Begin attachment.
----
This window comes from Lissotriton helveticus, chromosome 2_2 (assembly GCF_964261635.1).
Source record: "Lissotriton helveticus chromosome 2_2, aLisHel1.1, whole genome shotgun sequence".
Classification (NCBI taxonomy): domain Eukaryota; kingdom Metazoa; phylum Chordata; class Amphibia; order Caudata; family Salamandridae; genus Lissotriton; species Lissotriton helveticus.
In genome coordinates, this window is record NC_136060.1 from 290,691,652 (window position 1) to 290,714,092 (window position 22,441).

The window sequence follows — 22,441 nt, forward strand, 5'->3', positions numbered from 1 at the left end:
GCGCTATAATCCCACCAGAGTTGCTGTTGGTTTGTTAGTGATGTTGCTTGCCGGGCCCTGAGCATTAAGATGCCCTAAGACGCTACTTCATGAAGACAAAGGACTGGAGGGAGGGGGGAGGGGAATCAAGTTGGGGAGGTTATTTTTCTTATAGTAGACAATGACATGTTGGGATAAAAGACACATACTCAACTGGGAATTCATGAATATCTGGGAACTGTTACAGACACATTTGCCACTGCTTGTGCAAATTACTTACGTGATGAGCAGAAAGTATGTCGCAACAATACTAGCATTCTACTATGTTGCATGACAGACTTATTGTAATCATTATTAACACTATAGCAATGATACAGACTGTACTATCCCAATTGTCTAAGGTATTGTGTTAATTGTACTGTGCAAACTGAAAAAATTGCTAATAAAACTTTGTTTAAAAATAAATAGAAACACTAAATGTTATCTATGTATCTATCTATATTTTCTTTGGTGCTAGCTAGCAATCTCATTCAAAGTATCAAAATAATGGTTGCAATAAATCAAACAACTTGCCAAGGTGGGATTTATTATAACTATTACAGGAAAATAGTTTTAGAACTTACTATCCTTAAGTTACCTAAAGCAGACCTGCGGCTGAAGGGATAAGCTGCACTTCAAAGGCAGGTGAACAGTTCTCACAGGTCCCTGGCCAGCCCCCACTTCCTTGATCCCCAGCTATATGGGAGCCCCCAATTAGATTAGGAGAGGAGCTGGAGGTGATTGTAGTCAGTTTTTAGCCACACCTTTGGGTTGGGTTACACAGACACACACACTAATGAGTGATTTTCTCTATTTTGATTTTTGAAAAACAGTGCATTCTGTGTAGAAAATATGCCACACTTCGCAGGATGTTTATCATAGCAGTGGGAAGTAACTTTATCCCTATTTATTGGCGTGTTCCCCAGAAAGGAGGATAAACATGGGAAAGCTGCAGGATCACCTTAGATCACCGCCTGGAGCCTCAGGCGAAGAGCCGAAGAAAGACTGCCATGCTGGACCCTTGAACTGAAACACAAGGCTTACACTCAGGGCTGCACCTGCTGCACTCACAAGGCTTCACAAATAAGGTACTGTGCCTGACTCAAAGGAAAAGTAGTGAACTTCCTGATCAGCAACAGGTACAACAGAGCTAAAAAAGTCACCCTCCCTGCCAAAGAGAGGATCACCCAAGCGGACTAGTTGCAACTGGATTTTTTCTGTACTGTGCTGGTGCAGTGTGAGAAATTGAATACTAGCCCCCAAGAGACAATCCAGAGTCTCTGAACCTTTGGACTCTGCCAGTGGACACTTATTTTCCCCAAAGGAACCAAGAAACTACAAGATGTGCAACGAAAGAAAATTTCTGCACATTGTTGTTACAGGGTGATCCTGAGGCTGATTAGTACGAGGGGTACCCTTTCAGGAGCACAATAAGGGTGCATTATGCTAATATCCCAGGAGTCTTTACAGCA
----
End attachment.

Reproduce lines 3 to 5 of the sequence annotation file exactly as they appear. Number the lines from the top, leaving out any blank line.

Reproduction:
Classification (NCBI taxonomy): domain Eukaryota; kingdom Metazoa; phylum Chordata; class Amphibia; order Caudata; family Salamandridae; genus Lissotriton; species Lissotriton helveticus.
In genome coordinates, this window is record NC_136060.1 from 290,691,652 (window position 1) to 290,714,092 (window position 22,441).

The window sequence follows — 22,441 nt, forward strand, 5'->3', positions numbered from 1 at the left end: